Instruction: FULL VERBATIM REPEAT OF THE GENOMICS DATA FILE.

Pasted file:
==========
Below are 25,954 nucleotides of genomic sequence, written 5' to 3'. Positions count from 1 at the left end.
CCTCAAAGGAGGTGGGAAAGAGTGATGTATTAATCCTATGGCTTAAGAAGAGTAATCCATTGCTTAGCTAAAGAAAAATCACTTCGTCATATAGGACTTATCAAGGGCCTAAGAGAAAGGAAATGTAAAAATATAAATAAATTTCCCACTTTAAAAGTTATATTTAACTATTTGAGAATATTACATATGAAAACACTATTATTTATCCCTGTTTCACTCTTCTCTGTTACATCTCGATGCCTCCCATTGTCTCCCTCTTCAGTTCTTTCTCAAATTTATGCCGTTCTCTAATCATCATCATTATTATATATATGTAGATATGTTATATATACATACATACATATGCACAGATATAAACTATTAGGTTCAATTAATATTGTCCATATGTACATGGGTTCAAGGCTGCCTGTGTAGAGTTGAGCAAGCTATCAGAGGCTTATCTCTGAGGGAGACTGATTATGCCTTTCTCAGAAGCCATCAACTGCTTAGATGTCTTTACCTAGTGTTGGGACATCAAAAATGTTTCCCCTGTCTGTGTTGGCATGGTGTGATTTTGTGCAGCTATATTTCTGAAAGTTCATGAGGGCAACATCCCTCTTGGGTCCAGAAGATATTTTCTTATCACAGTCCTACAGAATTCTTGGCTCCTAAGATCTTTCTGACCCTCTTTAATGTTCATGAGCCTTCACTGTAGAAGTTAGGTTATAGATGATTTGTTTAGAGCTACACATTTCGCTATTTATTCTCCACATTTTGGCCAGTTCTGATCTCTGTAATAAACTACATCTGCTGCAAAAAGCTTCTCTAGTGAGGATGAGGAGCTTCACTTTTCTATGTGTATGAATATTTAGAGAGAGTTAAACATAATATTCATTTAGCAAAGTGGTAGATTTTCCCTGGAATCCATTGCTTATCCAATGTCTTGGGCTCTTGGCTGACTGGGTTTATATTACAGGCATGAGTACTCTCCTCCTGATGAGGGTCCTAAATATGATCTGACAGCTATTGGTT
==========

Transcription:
Below are 25,954 nucleotides of genomic sequence, written 5' to 3'. Positions count from 1 at the left end.
CCTCAAAGGAGGTGGGAAAGAGTGATGTATTAATCCTATGGCTTAAGAAGAGTAATCCATTGCTTAGCTAAAGAAAAATCACTTCGTCATATAGGACTTATCAAGGGCCTAAGAGAAAGGAAATGTAAAAATATAAATAAATTTCCCACTTTAAAAGTTATATTTAACTATTTGAGAATATTACATATGAAAACACTATTATTTATCCCTGTTTCACTCTTCTCTGTTACATCTCGATGCCTCCCATTGTCTCCCTCTTCAGTTCTTTCTCAAATTTATGCCGTTCTCTAATCATCATCATTATTATATATATGTAGATATGTTATATATACATACATACATATGCACAGATATAAACTATTAGGTTCAATTAATATTGTCCATATGTACATGGGTTCAAGGCTGCCTGTGTAGAGTTGAGCAAGCTATCAGAGGCTTATCTCTGAGGGAGACTGATTATGCCTTTCTCAGAAGCCATCAACTGCTTAGATGTCTTTACCTAGTGTTGGGACATCAAAAATGTTTCCCCTGTCTGTGTTGGCATGGTGTGATTTTGTGCAGCTATATTTCTGAAAGTTCATGAGGGCAACATCCCTCTTGGGTCCAGAAGATATTTTCTTATCACAGTCCTACAGAATTCTTGGCTCCTAAGATCTTTCTGACCCTCTTTAATGTTCATGAGCCTTCACTGTAGAAGTTAGGTTATAGATGATTTGTTTAGAGCTACACATTTCGCTATTTATTCTCCACATTTTGGCCAGTTCTGATCTCTGTAATAAACTACATCTGCTGCAAAAAGCTTCTCTAGTGAGGATGAGGAGCTTCACTTTTCTATGTGTATGAATATTTAGAGAGAGTTAAACATAATATTCATTTAGCAAAGTGGTAGATTTTCCCTGGAATCCATTGCTTATCCAATGTCTTGGGCTCTTGGCTGACTGGGTTTATATTACAGGCATGAGTACTCTCCTCCTGATGAGGGTCCTAAATATGATCTGACAGCTATTGGTT